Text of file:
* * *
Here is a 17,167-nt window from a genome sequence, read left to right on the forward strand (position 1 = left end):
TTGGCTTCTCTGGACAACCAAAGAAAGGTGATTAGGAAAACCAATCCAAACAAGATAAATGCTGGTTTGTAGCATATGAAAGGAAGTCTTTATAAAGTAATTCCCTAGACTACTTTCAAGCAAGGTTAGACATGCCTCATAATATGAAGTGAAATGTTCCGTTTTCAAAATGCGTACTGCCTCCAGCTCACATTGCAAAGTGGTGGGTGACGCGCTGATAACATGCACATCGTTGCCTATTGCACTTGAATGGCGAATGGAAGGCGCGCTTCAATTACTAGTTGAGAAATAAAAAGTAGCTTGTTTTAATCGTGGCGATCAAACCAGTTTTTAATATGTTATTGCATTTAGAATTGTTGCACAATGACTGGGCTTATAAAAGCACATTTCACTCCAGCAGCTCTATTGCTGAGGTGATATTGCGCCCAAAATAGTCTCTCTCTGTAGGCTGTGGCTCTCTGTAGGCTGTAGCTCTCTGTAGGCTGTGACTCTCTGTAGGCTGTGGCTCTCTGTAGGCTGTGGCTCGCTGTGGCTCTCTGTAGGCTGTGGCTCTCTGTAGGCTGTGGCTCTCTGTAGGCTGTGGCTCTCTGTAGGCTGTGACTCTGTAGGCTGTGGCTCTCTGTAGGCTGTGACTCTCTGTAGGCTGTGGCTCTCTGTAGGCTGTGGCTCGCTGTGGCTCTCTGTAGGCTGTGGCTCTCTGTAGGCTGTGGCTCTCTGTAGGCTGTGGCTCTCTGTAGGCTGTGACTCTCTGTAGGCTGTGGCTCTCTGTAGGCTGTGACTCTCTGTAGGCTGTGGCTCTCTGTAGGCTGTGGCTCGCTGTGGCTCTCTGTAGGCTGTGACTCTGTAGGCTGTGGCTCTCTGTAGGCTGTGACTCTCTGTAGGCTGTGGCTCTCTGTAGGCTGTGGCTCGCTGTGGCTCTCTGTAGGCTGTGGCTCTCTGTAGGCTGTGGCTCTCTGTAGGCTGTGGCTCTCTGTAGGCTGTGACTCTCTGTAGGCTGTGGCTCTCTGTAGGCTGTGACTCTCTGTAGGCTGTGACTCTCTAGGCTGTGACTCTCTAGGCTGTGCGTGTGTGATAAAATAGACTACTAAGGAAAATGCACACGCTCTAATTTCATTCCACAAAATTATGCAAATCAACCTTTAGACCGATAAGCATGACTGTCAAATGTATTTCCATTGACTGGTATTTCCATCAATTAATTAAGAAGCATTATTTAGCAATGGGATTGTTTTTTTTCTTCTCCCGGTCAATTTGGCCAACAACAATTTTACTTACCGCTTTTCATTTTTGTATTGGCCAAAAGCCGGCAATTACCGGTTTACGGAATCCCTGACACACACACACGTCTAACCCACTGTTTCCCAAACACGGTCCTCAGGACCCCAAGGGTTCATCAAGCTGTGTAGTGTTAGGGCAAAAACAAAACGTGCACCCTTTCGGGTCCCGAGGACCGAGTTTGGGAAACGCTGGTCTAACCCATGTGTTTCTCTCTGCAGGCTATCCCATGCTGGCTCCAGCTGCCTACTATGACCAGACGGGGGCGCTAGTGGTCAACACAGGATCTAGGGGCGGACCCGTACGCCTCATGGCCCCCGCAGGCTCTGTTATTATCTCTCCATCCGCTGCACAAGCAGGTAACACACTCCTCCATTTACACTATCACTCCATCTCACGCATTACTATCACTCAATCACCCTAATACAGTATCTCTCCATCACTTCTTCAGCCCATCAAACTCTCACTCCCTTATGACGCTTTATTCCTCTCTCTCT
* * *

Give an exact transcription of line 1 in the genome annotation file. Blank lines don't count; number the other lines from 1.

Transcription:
Here is a 17,167-nt window from a genome sequence, read left to right on the forward strand (position 1 = left end):